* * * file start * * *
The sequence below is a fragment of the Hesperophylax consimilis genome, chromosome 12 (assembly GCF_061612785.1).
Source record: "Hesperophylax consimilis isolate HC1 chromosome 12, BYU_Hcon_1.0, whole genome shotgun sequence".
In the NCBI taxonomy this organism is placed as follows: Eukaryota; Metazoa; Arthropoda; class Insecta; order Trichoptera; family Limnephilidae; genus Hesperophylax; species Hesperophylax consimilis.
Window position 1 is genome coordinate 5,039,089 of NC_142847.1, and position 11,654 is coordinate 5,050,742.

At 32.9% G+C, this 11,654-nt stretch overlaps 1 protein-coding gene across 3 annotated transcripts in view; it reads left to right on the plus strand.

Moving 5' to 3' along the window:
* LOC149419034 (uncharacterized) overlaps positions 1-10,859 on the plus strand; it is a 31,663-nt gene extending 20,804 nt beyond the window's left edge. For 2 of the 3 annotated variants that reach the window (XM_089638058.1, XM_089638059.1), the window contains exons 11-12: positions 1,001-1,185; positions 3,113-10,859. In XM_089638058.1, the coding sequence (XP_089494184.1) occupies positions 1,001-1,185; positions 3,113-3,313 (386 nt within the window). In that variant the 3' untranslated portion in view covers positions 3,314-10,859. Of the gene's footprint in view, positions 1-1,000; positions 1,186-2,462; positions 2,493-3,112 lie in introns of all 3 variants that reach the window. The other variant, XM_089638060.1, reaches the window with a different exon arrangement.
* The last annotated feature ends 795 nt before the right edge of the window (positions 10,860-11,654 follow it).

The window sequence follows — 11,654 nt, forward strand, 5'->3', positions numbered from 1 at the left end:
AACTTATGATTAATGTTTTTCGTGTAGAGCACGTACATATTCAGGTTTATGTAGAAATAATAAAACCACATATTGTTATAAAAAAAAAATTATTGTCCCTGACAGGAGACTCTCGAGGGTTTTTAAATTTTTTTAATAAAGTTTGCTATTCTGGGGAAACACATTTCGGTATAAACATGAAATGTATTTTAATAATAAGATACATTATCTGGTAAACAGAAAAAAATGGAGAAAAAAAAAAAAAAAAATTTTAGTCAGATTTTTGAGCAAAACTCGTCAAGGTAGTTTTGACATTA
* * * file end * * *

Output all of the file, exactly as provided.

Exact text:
The sequence below is a fragment of the Hesperophylax consimilis genome, chromosome 12 (assembly GCF_061612785.1).
Source record: "Hesperophylax consimilis isolate HC1 chromosome 12, BYU_Hcon_1.0, whole genome shotgun sequence".
In the NCBI taxonomy this organism is placed as follows: Eukaryota; Metazoa; Arthropoda; class Insecta; order Trichoptera; family Limnephilidae; genus Hesperophylax; species Hesperophylax consimilis.
Window position 1 is genome coordinate 5,039,089 of NC_142847.1, and position 11,654 is coordinate 5,050,742.

At 32.9% G+C, this 11,654-nt stretch overlaps 1 protein-coding gene across 3 annotated transcripts in view; it reads left to right on the plus strand.

Moving 5' to 3' along the window:
* LOC149419034 (uncharacterized) overlaps positions 1-10,859 on the plus strand; it is a 31,663-nt gene extending 20,804 nt beyond the window's left edge. For 2 of the 3 annotated variants that reach the window (XM_089638058.1, XM_089638059.1), the window contains exons 11-12: positions 1,001-1,185; positions 3,113-10,859. In XM_089638058.1, the coding sequence (XP_089494184.1) occupies positions 1,001-1,185; positions 3,113-3,313 (386 nt within the window). In that variant the 3' untranslated portion in view covers positions 3,314-10,859. Of the gene's footprint in view, positions 1-1,000; positions 1,186-2,462; positions 2,493-3,112 lie in introns of all 3 variants that reach the window. The other variant, XM_089638060.1, reaches the window with a different exon arrangement.
* The last annotated feature ends 795 nt before the right edge of the window (positions 10,860-11,654 follow it).

The window sequence follows — 11,654 nt, forward strand, 5'->3', positions numbered from 1 at the left end:
AACTTATGATTAATGTTTTTCGTGTAGAGCACGTACATATTCAGGTTTATGTAGAAATAATAAAACCACATATTGTTATAAAAAAAAAATTATTGTCCCTGACAGGAGACTCTCGAGGGTTTTTAAATTTTTTTAATAAAGTTTGCTATTCTGGGGAAACACATTTCGGTATAAACATGAAATGTATTTTAATAATAAGATACATTATCTGGTAAACAGAAAAAAATGGAGAAAAAAAAAAAAAAAAATTTTAGTCAGATTTTTGAGCAAAACTCGTCAAGGTAGTTTTGACATTA